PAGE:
As owners retire, downtown Hanover loses legacy hardware store


Valley News Correspondent

Published: 04-17-2023 12:42 PM

HANOVER — After Hanover True Value closes its doors Saturday for good, it’s going to be harder — if not impossible — for downtown Hanover shoppers to pick up that one wood screw needed for a home improvement project, a gas grill for summer cookouts and a garden hose to water the flower beds, all in one stop.

Operating in one downtown Hanover location or another since approximately 1918, the venerable South Street establishment is closing due to the retirement of its owner, Sonya Campbell, and her husband, store manager Mike Campbell. The business was for sale for more than a year but failed to land a buyer. Two potential transactions fell through.

“We were really hoping one of these two (potential buyers) would buy it, but it takes a big-time commitment,” said Sonya Campbell, 65, who also pointed to rising interest rates as at least a partial reason for one of the deals not going through. “Running a small retail business is like having a child that never grows up.”

The store’s closure eliminates the last holdout from a time when shoppers could find basic necessities within Hanover’s downtown shopping core.

“When I started at the hardware store, we were on Main Street; it was the quintessential small-town shop, where you could buy any living necessity,” said Campbell, who began working at the store right out of high school in 1976, before eventually buying it in 1991. “And slowly, over the years, that has really evolved. There are a number of things that are not available in town, like children’s clothing, shoes, work boots, really even sporting goods. I feel sad that the closing of our store is going to take even more of that away.”

And besides the tens of thousands of can’t-get-them-anywhere-else-in-downtown products the store carried, the knowledgeable service that went along with them will be missed as well.

“It’s the kind of place where you can go and get expert help,” said Jeff Graham, executive director of the Hanover Improvement Society, which operates the Nugget Theater on South Main Street. “They were able to help you figure out a way to get done what you need to get done. They filled a very unique mix, and it’s not going to be replaced easily.”

The store’s ability to draw shoppers into the downtown area will also be hard to replace, fears Tracy Hutchins, executive director of the Upper Valley Business Alliance.

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“Hanover (True Value) is kind of a destination business; people come downtown because they have a specific need there,” Hutchins said. “And while they are there, they might go into other stores and grab lunch. Now they might not be coming. It’s going to leave a big hole in downtown and alter the number and mix of retailers.”

The responsibility for filling the now-vacant space — and possibly the retail mix it represented — falls to Daniel Justynski, director of real estate for Dartmouth College, owner of the building and several other mixed-use buildings on the block.

He says the college is already working on a plan to subdivide the 4,054 square feet currently occupied by Hanover True Value into three smaller retail storefronts.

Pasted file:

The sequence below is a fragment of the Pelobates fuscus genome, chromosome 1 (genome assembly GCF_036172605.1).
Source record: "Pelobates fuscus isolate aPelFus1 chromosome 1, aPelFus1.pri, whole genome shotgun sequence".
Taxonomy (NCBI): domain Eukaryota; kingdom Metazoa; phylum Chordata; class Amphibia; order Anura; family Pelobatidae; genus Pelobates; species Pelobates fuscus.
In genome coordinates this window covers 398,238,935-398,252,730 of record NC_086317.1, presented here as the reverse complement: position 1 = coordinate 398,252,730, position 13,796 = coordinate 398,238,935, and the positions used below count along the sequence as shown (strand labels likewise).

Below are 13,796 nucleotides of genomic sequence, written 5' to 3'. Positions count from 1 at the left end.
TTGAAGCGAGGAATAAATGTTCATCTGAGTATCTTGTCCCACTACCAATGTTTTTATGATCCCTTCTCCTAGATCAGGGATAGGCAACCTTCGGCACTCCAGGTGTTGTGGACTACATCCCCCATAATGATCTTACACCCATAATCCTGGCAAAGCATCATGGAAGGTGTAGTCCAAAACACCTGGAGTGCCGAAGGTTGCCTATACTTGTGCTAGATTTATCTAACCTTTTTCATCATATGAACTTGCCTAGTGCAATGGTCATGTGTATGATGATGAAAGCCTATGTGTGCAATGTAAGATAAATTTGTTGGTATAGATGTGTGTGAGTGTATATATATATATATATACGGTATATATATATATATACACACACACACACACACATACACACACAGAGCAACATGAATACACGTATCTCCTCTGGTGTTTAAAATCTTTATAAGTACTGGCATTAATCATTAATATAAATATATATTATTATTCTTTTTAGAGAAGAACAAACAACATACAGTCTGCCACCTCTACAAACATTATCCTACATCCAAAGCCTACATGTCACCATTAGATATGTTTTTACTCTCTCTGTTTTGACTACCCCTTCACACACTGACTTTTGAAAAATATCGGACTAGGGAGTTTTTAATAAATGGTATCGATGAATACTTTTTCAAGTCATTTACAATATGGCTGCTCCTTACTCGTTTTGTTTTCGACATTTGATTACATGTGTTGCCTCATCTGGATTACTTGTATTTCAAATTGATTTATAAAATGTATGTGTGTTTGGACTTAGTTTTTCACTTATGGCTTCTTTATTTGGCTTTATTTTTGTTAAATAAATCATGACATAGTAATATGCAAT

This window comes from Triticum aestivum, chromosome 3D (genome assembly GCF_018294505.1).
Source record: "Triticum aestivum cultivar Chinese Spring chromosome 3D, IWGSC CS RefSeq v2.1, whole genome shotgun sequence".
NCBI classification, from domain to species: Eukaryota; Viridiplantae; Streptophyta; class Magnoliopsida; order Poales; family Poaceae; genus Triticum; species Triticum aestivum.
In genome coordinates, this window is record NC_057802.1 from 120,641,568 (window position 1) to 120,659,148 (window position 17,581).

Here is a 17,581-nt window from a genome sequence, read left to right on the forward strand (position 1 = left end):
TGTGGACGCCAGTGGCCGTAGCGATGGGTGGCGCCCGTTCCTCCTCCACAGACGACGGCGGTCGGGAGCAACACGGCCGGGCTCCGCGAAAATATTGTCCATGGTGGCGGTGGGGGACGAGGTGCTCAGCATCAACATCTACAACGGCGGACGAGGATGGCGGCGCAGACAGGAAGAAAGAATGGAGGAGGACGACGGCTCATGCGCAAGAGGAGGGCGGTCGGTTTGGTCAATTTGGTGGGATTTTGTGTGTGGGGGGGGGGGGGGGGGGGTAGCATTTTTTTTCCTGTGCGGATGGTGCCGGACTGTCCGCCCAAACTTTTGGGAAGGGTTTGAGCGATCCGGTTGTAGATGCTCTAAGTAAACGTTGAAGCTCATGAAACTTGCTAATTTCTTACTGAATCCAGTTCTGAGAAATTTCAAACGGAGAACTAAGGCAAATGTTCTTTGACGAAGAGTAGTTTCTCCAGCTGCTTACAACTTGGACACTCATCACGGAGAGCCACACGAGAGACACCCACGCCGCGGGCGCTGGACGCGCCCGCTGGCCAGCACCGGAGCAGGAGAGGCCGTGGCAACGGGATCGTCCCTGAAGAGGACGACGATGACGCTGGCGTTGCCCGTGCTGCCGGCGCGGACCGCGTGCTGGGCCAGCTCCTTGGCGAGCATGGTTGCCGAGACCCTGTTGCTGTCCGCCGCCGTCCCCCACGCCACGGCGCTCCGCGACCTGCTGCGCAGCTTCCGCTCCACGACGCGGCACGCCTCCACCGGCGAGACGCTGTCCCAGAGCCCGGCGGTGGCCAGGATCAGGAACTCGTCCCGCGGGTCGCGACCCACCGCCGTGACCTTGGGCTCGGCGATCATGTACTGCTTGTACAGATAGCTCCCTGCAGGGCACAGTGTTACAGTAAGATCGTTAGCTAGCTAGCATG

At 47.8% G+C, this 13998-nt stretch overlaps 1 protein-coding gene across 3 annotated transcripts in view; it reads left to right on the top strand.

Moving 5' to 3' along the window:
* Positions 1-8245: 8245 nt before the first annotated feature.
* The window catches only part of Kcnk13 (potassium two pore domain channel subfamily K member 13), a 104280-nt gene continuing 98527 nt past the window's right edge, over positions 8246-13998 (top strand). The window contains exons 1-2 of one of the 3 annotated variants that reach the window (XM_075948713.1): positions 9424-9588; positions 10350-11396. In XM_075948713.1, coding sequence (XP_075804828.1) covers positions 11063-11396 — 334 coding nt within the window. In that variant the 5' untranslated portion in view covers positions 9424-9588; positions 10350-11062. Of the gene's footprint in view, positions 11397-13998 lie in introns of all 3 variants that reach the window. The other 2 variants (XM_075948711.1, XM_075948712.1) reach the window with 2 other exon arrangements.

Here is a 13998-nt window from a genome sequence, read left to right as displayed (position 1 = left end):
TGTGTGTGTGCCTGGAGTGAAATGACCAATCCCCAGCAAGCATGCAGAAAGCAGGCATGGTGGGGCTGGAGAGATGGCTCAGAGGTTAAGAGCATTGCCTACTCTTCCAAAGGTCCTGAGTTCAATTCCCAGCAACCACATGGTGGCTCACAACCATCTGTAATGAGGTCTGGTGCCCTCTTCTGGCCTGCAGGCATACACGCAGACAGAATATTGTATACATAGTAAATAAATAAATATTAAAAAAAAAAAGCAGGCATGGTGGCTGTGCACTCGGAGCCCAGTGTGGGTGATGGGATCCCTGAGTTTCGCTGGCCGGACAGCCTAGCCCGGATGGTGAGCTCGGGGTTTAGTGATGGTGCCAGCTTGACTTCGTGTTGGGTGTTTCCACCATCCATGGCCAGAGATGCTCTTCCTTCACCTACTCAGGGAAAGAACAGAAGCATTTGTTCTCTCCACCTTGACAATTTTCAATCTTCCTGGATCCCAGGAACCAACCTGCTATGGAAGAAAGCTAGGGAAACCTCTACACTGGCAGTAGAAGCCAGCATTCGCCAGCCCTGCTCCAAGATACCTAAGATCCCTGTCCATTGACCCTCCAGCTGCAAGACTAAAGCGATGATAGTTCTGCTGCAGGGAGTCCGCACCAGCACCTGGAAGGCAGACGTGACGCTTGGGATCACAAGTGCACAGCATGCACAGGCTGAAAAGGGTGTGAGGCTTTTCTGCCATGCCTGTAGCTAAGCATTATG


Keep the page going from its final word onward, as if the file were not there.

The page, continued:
“I think if I were to hold out for a 4,000-square-foot tenant, it would be challenging,” said Justynski, who also said he was sad to see Hanover True Value go because his department often sourced parts and materials there. “By being open to splitting the property up into three separate storefronts, I believe we’ll be able to fairly quickly identify new occupants and make the space available for them.”

Justynski said the move toward smaller retail footprints is a national trend that Hanover has already seen before, pointing out the transformation that saw the former Dartmouth Bookstore located on South Main Street broken into smaller spaces that now house Still North Books & Bar, Sawtooth Kitchen, My Brigadeiro and J.McLaughlin.

And in West Lebanon, the former Pier 1 store on Route 12A is being subdivided into three or four spaces, with a Jersey Mike’s Subs and a T-Mobile store already slated to open there.

As for what they plan to do for retirement, Sonya Campbell said nobody has to worry about them “moving to Arizona or Florida,” although their exact plans are still up in the air.

“For six months, we aren’t going to do anything,” she said. “We might take a couple trips, but we aren’t in a hurry.”

The Campbells have three grown children, two of whom live locally and one who lives in Burlington, as well as three grandchildren.

“Our family is here, and we want to spend more time with our grandchildren,” Sonya Campbell said. “We also have a lot of friends in the (hardware store) industry who are retired, and we’d like to visit them.”

While Graham will be sad to see Hanover True Value close, he said the Campbells’ retirement is well-deserved.

“There were incredibly hard-working people, and it’s going to be a big loss for the downtown,” Graham said. “Many people will be sad to see them go, including me, but I can’t blame (Sonya and Mike). They’ve worked hard. Good for them.”

Those sentiments are shared by Hutchins, especially, considering the hands-on nature of the retail business and the nights and weekends that it often entails, she said.

“Retail is not an easy gig, and they absolutely deserve to have time for themselves and enjoy life, because they have put in a lot of time and effort,” she said. “They’ve had a beautiful business; the store was always a pleasure to go into, and that takes a lot of effort to maintain that. I wish them many happy trails.”

Justin Campfield can be reached at